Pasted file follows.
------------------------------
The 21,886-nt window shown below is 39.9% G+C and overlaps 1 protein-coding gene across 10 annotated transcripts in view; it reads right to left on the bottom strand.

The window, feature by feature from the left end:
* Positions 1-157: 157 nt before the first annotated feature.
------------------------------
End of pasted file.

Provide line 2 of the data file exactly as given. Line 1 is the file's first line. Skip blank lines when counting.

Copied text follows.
The window, feature by feature from the left end: